My Story: Statistical Practice in Epidemiology using R

June 2017 I attended the course “Statistical practice in Epidemiology using R”. The course was held in Tartu, Estonia, which is roughly a 2.5 hour bus ride from Tallinn airport. Tartu is a beautiful and almost mediaeval town and sort of the Estonian equivalent to Oxford. Moreover, Estonia will most likely become one of the most interesting countries in the world for epidemiology as they have excellent patient registries and have genotyped a high share of the population.

My background for attending the course was that I had learned how to use R (an alternative to SPSS and STATA) basically by myself, but only for small and very specific tasks. In practice this meant that every time I wanted to do something new, it would take me two weeks to figure out how to do it or I would end up doing stuff in a very bizarre and time consuming way. In addition, it was clear to me that I wasn’t even close to utilizing the full potential of R. So, when I spotted the course at the homepages of EPINOR, I thought I could give it a go.

The course has been held almost annually since 2000 and the faculty includes people who have contributed in the design of R and some of the core packages in addition to being excellent and high-impact research epidemiologists. The first two days, was more or less dedicated to the R-program itself, and getting a feeling for basic data wrangling and statistics. As some of you might know, for example getting your data into R for the first time can feel like passing Cerebrus on your way to Hades. From then on, the course shifted gears and it became gradually more theoretically advanced, statistically speaking.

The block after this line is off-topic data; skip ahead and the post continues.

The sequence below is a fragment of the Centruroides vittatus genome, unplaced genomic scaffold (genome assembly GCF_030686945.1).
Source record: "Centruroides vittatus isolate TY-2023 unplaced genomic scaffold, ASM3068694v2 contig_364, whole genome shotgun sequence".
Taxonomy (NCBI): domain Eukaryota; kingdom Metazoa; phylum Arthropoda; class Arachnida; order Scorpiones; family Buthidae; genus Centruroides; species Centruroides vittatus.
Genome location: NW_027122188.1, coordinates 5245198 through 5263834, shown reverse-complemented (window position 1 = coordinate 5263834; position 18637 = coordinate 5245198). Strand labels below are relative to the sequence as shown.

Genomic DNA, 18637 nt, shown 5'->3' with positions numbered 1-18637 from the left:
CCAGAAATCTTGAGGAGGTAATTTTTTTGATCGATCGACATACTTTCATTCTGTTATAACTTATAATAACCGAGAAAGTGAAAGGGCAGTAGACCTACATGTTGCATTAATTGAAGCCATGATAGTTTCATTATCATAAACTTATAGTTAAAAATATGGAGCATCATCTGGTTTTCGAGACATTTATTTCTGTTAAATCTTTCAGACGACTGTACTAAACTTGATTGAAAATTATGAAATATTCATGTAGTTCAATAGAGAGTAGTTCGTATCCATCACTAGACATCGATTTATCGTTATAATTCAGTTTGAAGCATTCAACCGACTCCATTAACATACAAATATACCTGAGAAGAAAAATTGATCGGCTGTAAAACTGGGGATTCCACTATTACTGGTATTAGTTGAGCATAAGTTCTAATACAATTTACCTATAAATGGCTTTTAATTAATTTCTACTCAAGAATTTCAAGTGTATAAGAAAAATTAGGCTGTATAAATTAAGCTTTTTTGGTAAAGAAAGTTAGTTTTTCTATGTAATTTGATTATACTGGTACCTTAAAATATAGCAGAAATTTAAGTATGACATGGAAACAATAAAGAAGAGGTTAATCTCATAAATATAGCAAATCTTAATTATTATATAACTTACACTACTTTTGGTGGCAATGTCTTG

In my opinion it was a good course. I finally had a proper formal introduction to R, which was urgently needed, and I learned how to use R in a more productive way. Moreover, I was introduced to a range of methods and concepts that I had heard about, but didn’t know anything about, for example spline modelling. And as always, it was nice to discuss methodology and research with experts from other fields of research in an extremely informal setting.

If there is anything negative to say about the course, it is that some of the lectures seemed sort of outdated. For example, we used the standard plotting of R, but I think most of those who are starting with R nowadays, just use ggplot2 instead as it is both more intuitive and easier to work with.

Would I recommend the corse? Yeah, especially if you’re a novice in R and have a genuine interest in statistical methodology. The week I spent in Tartu has already paid off, as I have saved a lot of time in my use of R since I came back.

By the way: In 2018, the course is most likely going to be held in Lyon, France.

For complete program (and enlightening slides), see:

Tor-Arne Hegvik


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Last updated: 20.10.2017 10:58